“You live nearby?” Celeste asks. Benji has referred to his apartment only as being downtown—but everyone lives downtown compared to Celeste. She has wondered why she has never been invited to Benji’s apartment. After she finished reading Jane Eyre, she joked that Benji must be hiding a crazy wife in his apartment. He bristled at this. “It’s nothing special,” he said. “You won’t like it.”
If it’s yours, I’ll like it, Celeste thought, but she hadn’t wanted to push. He obviously had his reasons.
Now, Benji leads Celeste into a high-rise luxury building in Tribeca, right next to Stuyvesant High School, and after greeting the doorman and the man behind the front desk, they get into the elevator and Benji presses the button that says 61B.
The sixty-first floor, Celeste thinks. Her building is a six-floor walk-up and she lives on the fifth floor in the rear.
Celeste’s ears pop on the way up and Benji is uncharacteristically quiet. The elevator fills with the scent of the Burmese food, but Celeste’s appetite is quelled by a sudden case of nerves.
The elevator doors open and Celeste steps into an apartment. She’s confused for a second.
“So, wait,” she says. She turns around. Yes. The elevator has opened up right into Benji’s apartment.
Benji takes Celeste’s hand. She is fixated on the elevator. An elevator into his apartment. Did she know places like this existed? Yes, she has seen it in the movies. If she lived here, she might be tempted to press the elevator button just so she could experience its arrival solely for her, even when she didn’t have to go anywhere.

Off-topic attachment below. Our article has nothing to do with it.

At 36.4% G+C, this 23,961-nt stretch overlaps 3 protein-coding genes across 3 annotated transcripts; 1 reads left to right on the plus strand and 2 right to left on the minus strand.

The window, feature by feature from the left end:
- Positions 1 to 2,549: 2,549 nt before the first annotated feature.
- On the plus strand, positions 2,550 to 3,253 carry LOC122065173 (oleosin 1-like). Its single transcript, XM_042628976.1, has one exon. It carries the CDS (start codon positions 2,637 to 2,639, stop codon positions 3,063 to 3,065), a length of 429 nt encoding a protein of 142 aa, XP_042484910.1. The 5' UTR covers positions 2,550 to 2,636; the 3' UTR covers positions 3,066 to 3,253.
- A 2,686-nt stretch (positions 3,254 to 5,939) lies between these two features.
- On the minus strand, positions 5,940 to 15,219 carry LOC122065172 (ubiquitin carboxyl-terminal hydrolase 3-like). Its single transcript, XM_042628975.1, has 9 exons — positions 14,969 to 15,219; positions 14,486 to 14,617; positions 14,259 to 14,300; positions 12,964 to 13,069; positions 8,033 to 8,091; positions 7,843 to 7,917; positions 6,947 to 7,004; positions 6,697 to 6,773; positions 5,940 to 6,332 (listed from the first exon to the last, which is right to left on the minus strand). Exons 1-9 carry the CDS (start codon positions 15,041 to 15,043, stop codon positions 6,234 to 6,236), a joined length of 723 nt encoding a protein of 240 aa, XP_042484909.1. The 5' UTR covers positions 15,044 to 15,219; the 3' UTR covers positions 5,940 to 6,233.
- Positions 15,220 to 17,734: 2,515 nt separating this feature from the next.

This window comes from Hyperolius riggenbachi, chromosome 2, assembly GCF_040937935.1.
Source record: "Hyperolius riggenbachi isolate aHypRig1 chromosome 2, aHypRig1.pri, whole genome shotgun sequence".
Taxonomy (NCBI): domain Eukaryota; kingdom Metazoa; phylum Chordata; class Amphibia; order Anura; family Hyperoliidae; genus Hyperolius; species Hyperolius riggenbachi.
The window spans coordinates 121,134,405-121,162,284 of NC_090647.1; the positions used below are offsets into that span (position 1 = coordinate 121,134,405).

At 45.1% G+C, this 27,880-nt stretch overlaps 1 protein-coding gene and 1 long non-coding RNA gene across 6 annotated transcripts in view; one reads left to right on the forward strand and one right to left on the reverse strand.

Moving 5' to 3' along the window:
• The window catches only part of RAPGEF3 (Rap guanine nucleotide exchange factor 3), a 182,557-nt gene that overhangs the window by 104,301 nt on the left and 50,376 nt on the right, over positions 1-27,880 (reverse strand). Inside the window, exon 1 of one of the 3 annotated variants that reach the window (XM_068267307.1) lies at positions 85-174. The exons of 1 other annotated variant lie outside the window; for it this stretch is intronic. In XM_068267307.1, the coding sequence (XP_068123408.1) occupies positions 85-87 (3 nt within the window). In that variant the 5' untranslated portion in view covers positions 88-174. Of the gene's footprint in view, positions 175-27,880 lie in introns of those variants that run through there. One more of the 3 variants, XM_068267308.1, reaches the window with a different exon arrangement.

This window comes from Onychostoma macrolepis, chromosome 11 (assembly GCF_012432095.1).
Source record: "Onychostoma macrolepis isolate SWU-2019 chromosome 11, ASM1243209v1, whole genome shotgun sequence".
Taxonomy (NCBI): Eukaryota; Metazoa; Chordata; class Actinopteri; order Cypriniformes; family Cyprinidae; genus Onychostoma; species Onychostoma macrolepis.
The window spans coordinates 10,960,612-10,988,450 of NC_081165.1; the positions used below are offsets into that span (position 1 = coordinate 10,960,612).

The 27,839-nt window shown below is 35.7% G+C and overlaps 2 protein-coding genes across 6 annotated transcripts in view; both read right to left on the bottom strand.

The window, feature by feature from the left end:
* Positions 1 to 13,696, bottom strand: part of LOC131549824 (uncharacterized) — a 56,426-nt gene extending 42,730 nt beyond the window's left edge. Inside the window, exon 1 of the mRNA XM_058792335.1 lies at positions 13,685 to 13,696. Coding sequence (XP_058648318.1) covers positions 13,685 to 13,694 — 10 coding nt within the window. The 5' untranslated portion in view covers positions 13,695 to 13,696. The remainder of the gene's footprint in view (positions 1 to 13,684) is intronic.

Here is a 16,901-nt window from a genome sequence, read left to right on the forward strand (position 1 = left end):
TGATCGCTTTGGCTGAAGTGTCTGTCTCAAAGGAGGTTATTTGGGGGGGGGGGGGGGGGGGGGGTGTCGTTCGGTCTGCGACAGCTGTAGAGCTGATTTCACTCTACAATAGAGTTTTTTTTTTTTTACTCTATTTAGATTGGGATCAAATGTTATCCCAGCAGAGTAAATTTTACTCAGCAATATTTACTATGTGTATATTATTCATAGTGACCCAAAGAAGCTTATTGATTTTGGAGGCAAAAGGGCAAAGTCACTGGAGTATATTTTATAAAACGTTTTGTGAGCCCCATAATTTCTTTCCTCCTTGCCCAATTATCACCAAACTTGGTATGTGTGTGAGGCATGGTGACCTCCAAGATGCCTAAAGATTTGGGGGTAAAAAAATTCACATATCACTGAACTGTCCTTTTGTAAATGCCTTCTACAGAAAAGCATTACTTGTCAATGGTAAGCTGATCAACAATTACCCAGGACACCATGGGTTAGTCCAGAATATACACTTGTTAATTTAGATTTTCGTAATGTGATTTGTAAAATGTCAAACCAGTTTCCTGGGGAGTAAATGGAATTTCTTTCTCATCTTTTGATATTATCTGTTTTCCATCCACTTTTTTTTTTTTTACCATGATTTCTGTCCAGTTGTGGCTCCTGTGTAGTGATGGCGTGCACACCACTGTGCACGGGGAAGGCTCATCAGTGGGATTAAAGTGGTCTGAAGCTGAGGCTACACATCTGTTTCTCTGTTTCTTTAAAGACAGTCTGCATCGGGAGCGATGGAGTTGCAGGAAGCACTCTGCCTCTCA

The apartment has been professionally decorated and it’s immaculately clean. There are black leather sofas, deep royal-blue club chairs, a colorful kaleidoscope of a rug, an enormous flat-screen TV, and, on either side of the TV, shelving that is crisscrossed on the diagonal, which is one of the coolest things Celeste has ever seen. She didn’t even know diagonal bookshelves existed, but now all she wants in the world, other than an elevator that opens up into her apartment, are diagonal bookshelves and books to put on them.
There’s a gourmet kitchen, which is sleek and gleaming except for a wide, rough-hewn wooden bowl filled with fruit: pineapple, mangoes, papayas, limes, kiwis. The fruit in that bowl probably costs as much as everything in Celeste’s apartment. She feels a sudden hot shame about the futon she uses as a bed, covered with a quilt her mother bought from an Amish market in Lancaster, and about her Ikea side tables and the lamps she took from her parents’ house, the bases of which are mason jars filled with beans. She cringes when she thinks of the vintage zoo posters that she had framed at great expense (they had been ninety dollars apiece and she had blanched) and the rainbow candles her mother made out of melted crayons.